"Okay." She'd prefer science — more straightforward than the heady word games of history and social sciences. But she'd pull all-nighters to get up to speed. A student would be easier to play than a reporter or a political assistant.
"I'm not sure it is okay." Cloutier frowned, which made his thick jaw go slack, like an oversized pug dog. "You're taking your life in your hands when you go undercover. I told the brass to get someone older. Could've sent them in as a mature student."
Clare said, "Is there a reason I'm only half undercover, using my real first name?"
"To avoid one classic rookie tell — if you don't react on impulse when your name is called."
"I won't —"
He put a hand in the air to stop her. "We're sending you into a job where we think you'll be socializing with a killer. Our first priority, always, is to bring you back alive."
"Thanks." Clare wasn't sure whether to feel protected or insulted.
"You're also keeping your apartment, your wardrobe, and everything about your regular life except your backstory. Again, this is non-traditional. And frankly I think it's a mistake too. But it's a rush job. You're being thrown in fast so no more politicians die. If possible."
"I'll do my best."
"This isn't a permanent transfer." Cloutier broke a piece from his donut. "Screw this case up and it's back to petty crime."
"I know." Again, fair. Most cops had to put in years in uniform before their first undercover case. She'd been on the force three months. "So how did the mayor die?"
His eyebrows shot up. "Do you live on this planet?"
Clare eyed Cloutier's dutchie, the doughy chunk of raisins and flour and sugar. She wished she had one of her own, or something greasy, like bacon or sausage, to soak up her mild hangover. But last night's man had been worth it. Kevin. An electrician whose hands could work her body like a fuse box. She let his memory satiate her stomach-grumbling hunger.
Cloutier said, "Hayden Pritchard died at last night's Working Child benefit. You may have heard of it — the fundraiser gala held each September to soak up donations from stars in town for the film festival. He collapsed in his own vomit. It was all over the news."
"I know where he died. What I meant was, have we ruled out natural causes? Was it poison? Something else?" Clare tried to keep the edge from her voice, but it was hard when this growling giant seemed compelled to let her know how ineffective she was, before she'd even had a chance to prove herself.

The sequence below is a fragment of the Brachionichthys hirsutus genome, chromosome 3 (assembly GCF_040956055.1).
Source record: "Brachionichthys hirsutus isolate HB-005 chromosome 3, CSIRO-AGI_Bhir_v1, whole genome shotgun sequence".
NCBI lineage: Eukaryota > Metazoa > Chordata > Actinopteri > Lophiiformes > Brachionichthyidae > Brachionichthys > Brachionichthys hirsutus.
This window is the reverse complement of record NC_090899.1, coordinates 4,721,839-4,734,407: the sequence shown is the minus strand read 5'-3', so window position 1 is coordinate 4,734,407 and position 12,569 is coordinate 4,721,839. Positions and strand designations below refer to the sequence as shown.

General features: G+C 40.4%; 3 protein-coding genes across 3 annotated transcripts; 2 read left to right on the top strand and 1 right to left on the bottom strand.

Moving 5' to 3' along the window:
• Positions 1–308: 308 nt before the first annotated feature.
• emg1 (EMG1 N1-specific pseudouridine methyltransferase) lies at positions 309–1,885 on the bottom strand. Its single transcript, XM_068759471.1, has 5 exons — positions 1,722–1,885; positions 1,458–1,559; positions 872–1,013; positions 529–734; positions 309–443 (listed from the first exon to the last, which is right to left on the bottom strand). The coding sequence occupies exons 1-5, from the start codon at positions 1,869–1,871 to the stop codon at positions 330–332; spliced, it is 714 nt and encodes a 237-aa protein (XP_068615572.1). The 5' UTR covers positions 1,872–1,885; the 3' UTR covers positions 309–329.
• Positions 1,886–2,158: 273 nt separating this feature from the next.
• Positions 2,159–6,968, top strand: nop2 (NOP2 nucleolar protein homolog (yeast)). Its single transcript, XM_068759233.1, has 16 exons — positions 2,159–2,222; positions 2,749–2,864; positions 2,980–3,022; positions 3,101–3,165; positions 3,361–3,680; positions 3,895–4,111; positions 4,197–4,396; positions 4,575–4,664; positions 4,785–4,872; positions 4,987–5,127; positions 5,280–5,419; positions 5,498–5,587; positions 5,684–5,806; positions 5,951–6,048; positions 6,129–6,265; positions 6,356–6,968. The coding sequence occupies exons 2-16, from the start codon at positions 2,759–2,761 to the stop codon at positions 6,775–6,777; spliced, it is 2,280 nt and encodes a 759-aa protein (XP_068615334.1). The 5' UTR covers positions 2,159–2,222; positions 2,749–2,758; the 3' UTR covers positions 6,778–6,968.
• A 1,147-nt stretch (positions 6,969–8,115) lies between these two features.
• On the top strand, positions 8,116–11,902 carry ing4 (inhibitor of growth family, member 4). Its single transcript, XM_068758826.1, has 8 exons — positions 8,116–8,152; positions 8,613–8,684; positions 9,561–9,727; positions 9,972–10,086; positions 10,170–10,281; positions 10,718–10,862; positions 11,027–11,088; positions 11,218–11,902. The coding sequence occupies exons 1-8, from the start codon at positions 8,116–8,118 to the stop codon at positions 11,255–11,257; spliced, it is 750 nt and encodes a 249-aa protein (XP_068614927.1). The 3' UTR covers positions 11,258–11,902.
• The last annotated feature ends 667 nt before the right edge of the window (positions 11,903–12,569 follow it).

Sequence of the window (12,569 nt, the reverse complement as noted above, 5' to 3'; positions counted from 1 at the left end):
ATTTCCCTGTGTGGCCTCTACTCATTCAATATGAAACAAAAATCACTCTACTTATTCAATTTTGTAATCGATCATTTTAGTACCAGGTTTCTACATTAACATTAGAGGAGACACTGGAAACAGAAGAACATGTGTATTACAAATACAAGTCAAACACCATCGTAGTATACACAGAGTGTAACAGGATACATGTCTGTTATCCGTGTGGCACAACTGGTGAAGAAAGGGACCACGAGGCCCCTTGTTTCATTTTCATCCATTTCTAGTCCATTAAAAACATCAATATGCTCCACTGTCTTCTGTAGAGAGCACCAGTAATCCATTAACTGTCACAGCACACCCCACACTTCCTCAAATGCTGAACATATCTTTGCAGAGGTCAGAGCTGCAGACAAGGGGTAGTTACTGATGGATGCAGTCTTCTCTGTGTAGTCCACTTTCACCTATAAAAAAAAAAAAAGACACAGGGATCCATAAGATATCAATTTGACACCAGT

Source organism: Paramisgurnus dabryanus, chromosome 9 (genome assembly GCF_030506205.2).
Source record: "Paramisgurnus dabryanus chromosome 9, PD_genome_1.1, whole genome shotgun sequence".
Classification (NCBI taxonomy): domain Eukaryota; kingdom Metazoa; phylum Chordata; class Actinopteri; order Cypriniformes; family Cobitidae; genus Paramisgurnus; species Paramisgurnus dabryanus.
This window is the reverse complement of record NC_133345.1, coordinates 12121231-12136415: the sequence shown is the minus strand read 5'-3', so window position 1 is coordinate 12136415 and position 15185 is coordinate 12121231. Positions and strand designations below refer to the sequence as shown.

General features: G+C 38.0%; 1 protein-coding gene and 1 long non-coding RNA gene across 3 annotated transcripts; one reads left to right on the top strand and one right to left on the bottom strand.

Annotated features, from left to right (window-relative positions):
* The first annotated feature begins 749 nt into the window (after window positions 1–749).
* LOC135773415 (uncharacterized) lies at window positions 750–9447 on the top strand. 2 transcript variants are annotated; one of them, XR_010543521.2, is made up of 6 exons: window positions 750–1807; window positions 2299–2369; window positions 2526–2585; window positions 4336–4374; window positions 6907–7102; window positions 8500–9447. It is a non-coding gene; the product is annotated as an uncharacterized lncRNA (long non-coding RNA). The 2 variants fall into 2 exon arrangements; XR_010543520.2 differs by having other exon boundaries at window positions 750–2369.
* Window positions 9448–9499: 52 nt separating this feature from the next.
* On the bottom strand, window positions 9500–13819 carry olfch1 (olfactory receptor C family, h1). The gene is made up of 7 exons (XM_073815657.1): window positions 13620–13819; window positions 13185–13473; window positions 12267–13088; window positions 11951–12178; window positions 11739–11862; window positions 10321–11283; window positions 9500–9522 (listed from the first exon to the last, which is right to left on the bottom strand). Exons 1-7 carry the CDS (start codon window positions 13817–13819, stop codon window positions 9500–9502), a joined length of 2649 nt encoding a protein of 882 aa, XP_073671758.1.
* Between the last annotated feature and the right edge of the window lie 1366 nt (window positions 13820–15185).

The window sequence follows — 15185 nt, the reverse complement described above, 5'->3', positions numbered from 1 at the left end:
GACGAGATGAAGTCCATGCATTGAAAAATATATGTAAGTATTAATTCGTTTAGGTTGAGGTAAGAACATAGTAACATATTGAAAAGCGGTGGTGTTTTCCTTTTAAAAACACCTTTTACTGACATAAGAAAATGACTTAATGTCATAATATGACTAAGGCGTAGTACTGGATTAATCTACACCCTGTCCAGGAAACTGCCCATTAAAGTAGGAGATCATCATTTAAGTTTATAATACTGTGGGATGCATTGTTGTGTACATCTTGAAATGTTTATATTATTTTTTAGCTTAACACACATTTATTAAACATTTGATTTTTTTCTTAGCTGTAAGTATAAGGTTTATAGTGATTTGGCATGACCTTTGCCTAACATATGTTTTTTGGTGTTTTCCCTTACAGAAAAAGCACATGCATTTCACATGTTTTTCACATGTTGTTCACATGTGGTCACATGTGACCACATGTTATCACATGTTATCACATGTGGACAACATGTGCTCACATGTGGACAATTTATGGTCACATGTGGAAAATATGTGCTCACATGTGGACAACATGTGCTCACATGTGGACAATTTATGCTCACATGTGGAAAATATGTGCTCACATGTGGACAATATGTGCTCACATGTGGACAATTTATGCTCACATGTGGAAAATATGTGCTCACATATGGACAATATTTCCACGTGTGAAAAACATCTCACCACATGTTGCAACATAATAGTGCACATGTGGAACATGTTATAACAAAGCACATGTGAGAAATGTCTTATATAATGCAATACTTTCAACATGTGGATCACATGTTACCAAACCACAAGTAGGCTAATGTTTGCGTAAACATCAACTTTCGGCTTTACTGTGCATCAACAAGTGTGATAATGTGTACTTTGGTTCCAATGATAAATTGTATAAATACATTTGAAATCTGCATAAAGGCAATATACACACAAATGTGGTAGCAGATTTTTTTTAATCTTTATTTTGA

"Just read this." He passed a printed email across the stained Formica table.
Hayden Pritchard: July 27, 1954-September 6, 2010
We hereby launch our campaign to create a political utopia for the real world. Hayden Pritchard made a dramatic exit from life last night, facilitated by the poison we slipped him.
Pritchard became mayor thirteen years ago, at which point he began to skilfully destroy the city's economy. He spent piles of money to cultivate all kinds of fringe votes, and when he went over budget, he simply raised taxes to compensate. Small business owners closed up shop or moved to the suburbs in response to punishing tax hikes, and Toronto was ranked the worst place in the Western world in which to do business.
Higher taxes would have been more tolerable if the money had been used to feed inner city children or green up the world in any way, but as far as we've observed, society's problems have remained intact.
Pritchard and his staffers don't care: they've all received a fifty percent pay raise.
With another election three long years away, we've decided to free taxpayers from Pritchard's socialist nightmare.
This has been a message from the Society for Political Utopia.
Clare wasn't sure why her fingers trembled when she handed the page back to Cloutier. It was only a printout, but she felt like she was touching evil. Was she naive to think she was ready to take on a killer?
Cloutier slid the page back into his tattered vinyl briefcase. "This email was sent to Annabel Davis," he said. "Assistant obituary editor at the Star."